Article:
PAR hosts forum for Gubernatorial candidates

Voters got a chance to hear from the candidates running for governor, as PAR Louisiana hosted a public forum on Wednesday, April 26.
Published: Apr. 26, 2023 at 7:43 PM CDT
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BATON ROUGE, La. (WAFB) - Voters got a chance to hear from the candidates running for governor, as PAR Louisiana hosted a public forum on Wednesday, April 26.

As the only Democratic candidate on the ticket and a former cabinet member for John Bel Edwards, former Transportation Secretary, Dr. Shawn Wilson, shared what he believes separates him from the governor and why he would not be a John Bel Edwards 2.0.

“There’s very little policy space between Gov. Edwards and I,” said Dr. Wilson. “I think I am probably a lot more aggressive in some areas than he might be.”

We finally got to hear from the newest candidate in the race, Republican Stephen Waguespack. He said he got into the race primarily because of his 20-year-old son, who he said has significantly more opportunity in Texas where he goes to college than here. He wants to boost education savings accounts to help transform high schools into launchpads for the jobs of today.

“And I’m talking to him, and now, I’m starting to wonder whether he ever comes home,” said Waguespack. “And so, that became a very real sobering moment for me that made me realize the crisis we’re in.”

As Treasurer of the state for the last six years, Republican John Schroder said he would take the approach of a CEO and run the state like a business, saying his highest priority would be crime and education.

“Look, I’m born and raised outside of New Orleans; it’s bad,” said Schroder. “It’ll get a lot of my attention, that and education.”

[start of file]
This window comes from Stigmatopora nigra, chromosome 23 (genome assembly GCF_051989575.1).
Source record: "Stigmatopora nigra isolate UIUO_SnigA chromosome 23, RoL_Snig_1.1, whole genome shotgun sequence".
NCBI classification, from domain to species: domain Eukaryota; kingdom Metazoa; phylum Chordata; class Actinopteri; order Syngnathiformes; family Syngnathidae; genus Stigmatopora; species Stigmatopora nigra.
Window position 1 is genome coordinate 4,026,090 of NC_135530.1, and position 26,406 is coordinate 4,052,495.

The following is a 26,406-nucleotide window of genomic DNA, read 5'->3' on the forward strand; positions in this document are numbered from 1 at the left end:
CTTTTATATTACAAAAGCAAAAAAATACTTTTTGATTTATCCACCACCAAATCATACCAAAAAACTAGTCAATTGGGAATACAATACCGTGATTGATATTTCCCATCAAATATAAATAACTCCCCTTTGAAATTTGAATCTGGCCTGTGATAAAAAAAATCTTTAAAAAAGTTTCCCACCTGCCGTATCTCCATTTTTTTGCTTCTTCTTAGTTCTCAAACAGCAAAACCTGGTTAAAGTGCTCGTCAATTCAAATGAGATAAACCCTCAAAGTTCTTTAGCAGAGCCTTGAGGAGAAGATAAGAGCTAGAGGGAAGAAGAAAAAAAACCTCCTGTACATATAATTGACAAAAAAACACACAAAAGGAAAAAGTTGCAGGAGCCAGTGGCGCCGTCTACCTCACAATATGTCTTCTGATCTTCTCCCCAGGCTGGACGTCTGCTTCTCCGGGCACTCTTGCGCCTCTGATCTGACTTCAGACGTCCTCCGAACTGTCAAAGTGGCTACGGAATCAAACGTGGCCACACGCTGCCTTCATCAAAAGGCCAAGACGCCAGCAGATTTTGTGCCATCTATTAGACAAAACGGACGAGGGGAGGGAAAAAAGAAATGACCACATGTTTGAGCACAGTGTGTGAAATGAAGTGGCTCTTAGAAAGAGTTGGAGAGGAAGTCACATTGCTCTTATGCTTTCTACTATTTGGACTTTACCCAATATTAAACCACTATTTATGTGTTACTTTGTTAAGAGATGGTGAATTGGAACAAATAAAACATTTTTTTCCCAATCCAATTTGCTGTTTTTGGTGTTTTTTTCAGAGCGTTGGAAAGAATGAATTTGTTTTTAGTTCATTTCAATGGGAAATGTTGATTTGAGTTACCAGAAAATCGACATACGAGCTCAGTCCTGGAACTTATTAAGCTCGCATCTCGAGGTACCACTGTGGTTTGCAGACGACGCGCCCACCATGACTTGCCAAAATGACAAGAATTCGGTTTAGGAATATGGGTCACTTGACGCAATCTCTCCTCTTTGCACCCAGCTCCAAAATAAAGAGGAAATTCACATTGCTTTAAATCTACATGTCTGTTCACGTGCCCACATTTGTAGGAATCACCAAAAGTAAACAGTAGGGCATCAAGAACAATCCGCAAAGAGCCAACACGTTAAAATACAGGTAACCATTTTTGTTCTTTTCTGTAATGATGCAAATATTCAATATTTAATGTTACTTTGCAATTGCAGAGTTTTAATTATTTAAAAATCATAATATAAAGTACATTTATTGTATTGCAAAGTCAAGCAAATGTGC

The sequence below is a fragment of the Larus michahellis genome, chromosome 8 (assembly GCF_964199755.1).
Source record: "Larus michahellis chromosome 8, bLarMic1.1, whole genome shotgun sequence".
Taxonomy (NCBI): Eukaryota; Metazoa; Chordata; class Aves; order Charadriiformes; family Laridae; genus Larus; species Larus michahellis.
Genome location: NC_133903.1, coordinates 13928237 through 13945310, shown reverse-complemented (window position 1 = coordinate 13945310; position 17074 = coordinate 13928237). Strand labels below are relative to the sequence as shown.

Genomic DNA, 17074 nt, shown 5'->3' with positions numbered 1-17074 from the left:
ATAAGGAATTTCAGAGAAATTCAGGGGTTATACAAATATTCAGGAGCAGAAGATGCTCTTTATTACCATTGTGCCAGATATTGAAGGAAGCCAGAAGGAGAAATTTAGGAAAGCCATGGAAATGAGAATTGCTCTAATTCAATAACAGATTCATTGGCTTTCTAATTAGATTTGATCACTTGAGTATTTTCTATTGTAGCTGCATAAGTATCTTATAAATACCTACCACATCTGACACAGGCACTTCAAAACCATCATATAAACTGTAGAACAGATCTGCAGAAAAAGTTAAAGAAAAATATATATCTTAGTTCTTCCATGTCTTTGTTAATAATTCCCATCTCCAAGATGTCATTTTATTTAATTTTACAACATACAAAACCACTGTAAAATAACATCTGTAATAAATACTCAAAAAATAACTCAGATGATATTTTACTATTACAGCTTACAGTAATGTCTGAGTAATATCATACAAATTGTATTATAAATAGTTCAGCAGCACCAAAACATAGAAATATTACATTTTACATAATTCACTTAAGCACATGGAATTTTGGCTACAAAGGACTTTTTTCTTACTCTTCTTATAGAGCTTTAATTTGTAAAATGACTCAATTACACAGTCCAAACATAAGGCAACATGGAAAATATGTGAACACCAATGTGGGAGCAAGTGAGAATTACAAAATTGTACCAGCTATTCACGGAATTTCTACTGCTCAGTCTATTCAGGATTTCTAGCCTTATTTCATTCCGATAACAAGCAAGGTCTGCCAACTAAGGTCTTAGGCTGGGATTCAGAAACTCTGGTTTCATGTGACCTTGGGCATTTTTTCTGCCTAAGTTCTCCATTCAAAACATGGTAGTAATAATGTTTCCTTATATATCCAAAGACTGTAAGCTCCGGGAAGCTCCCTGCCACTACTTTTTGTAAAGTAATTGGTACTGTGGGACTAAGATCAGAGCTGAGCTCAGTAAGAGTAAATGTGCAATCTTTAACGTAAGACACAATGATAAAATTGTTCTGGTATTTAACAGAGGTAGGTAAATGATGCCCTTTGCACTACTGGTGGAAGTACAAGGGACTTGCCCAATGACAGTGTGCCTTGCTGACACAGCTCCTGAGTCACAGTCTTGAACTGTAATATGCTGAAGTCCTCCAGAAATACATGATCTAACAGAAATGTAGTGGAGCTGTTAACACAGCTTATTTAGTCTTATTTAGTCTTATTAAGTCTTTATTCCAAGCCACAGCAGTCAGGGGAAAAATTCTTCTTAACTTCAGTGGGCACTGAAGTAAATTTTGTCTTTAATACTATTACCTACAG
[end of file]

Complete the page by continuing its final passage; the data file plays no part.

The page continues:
As the youngest in the crowd, state Rep. Richard Nelson, R-Mandeville, wants to get Louisiana on track with neighboring states that are taking most of today’s jobs by changing the state’s tax code. He said getting rid of the outdated system of Huey Long would free us from being held back. Nelson also spoke about his position on legalizing marijuana.

“You know the argument; I’m a Republican, that’s true, but I believe in free markets, limited government, and individual liberty, and I think that’s consistent with those principles,” explained Rep. Nelson.

Senate Majority Leader Sharon Hewitt, R-Chalmette, touted her ability to pass over 120 bills in her time at the Louisiana State Capitol, saying it proves she can work with anyone and emphasizing she’s not a politician but a problem solver.

“I thought Louisiana had an infinite amount of problems to be solved and so I did, I ran for office, the state Senate, and I’ve been serving there for two terms,” said Sen. Hewitt.

Republican Attorney General Jeff Landry pointed out how Southern states are booming with people and businesses from other states coming in except for Louisiana. Landry said putting more money into local governments and out of the State Capitol would solve a lot of problems.

“Because that’s quite frankly what our problem here in Louisiana is,” said Landry. “All the money comes into that Capitol over there and all the local governments gotta run around with a little tin can and figure out how much money can I have.”

Lastly, as the only Independent in the race, Hunter Lundy doesn’t want Louisiana to look to other states for what to do, but instead, wants to lead. Lundy, too, said crime would be at the top of his priority list.

“Tens of thousands of people short in law enforcement; let’s get them back on the streets, let’s get rid of crime, let’s not tolerate the foolishness that we’ve tolerated,” said Lundy. “And as the governor, I’m gonna be the governor for the whole state.”

Pretty soon, we’ll get to see these candidates side-by-side for some debates, but we’ll have to wait until qualifying is over before we do.

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